Perhaps you’ve seen maple tapping supplies at the hardware store, or a video came up in your YouTube feed about making maple syrup at home. Or maybe you saw some sap buckets hanging on maple trees while out on a drive down a country road and wondered if you could do that too if you had enough maples trees at home.
How many maple trees do you need to make syrup? Well it turns out you only need one decent size maple tree to make your own maple syrup at home. One large tree can produce enough sap to boil down into a quart of syrup. If you have several mature maple trees in your backyard like I do, you could make over a gallon of maple syrup every year.
I’ve been making maple syrup at home for years now from just 3 or 4 large maple trees in my yard. They don’t have to be sugar maples either, any type of maple tree will work. In this article I’ll show you step-by-step how to set your taps to collect sap and then boil that sap down into maple syrup.
How Much Sap Can a Maple Tree Produce?
From my experience each tap in a tree will produce at least 10 gallons of sap per season and sometimes much more. I have one tree in particular that will nearly fill a 4-gallon blue sap bag in one day. And that’s from a single tap. If the weather is good for sap flow it doesn’t take many days like that to reach that 10 gallon mark.
In the table below I’ve laid out the number of taps and how much sap and syrup you could expect to get in a season. This should help determine how many taps you need to put in to provide enough syrup based on how much your family consumes in a year. This table gives the minimum you should expect. Being diligent collecting sap and having some trees that are great sap producers could net you close to double these amounts.
|Number of Taps
|Amount of Sap
|1 Gallon & 1 Quart
|1 Gallon & 2 Quarts
|1 Gallon & 3 Quarts
Most beginners have many questions most of which I’ve answered in this article on my website. You can also keep reading for an overview of the easiest and least expensive way to make maple syrup from your backyard maple trees.
What You Need
Pure maple syrup can be expensive, but with a very small investment you can purchase the equipment needed to make your own syrup at home. You can get started for around $15. Of course once you get bit by the maple sugaring bug you’ll want to upgrade some of your equipment. With care and proper cleaning you’ll be able to reuse most items year after year.
Starter Materials to Buy
- Spiles – Taps to most of us. Check the resource page for products I use. It will open in a new tab so you don’t lose your place here.
- Clean buckets or jugs – even thoroughly washed out milk jugs will work for this.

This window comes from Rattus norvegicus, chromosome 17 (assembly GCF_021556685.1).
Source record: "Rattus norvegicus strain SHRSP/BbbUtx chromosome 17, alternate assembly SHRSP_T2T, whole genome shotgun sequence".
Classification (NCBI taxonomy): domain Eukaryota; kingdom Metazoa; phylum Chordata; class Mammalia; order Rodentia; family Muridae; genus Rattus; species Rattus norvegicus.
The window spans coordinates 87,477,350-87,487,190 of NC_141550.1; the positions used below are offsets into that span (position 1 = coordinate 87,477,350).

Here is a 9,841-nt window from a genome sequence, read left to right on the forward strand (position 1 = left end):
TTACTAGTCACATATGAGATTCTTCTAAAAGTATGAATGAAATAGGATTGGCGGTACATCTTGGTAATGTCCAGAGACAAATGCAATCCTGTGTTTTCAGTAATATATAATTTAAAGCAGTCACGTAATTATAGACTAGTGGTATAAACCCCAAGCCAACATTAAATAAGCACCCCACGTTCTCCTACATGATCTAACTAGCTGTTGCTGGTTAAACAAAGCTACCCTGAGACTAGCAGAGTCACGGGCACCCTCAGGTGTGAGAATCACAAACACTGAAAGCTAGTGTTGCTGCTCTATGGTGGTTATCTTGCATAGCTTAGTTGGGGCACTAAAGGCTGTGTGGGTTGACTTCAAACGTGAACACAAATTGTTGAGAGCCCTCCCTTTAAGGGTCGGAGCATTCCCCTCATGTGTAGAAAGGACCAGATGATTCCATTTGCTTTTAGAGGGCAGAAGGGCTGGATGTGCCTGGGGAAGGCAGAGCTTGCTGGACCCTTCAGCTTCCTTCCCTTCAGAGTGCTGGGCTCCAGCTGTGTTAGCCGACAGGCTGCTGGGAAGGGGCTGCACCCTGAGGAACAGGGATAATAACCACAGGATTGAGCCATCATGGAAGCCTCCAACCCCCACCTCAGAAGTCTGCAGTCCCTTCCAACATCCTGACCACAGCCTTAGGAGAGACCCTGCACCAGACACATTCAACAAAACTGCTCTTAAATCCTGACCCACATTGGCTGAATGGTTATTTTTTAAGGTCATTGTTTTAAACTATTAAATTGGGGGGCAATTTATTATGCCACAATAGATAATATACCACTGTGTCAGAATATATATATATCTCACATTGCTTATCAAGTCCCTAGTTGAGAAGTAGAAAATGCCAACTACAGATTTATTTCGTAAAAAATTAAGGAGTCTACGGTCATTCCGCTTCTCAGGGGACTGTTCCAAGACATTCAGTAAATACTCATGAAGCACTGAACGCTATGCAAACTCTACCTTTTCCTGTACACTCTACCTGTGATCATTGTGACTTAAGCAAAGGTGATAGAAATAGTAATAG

- Disposable aluminum roasting pans
Other Equipment and Tools Needed
- Cordless drill with drill bit to match spile (tap)
- Fire pit with grate or propane burner
- Cooking thermometer
- Canning jars
That list is the bare necessities to get started. I use some of those plastic taps listed above with tubing to drain into 5 gallon food grade buckets, but I also use metal taps with galvanized metal hangers that hold sap bags. When I first got started I bought the sap bag hangers from my local Amish hardware store and I like them because with just a quick glance you can see how much sap you’ve collected. Either system works just fine and there are several more types including the old-fashioned galvanized buckets with a lid.
When To Tap
There is not a specific date that you can put on your calendar each spring that reminds you it’s time to tap your trees. I’ve tapped as early as the second half of January and have collected sap right through March. The optimal time to tap maple trees is when the daytime temps are above freezing and dip below freezing at night for at least a period of a few days. Here’s a great short video explaining this more.
This peak period to tap your tree will be different every year and sometimes you can get a nice run of sap early in January or February and then a cold snap settles in which shuts the sap run down. Leave your taps in place and in a few weeks those ideal temps will come back and the sap will start running again.
Once the weather starts warming up into the upper 40s or 50s the bugs start to come out and get into the sap. This is when I pull the taps out and clean up all my collection materials. Don’t worry about the tap hole. The tree will heal itself over the hole left from the spile in several weeks and by the middle of summer you’ll have a hard time even finding where that hole was.
Setting Your Taps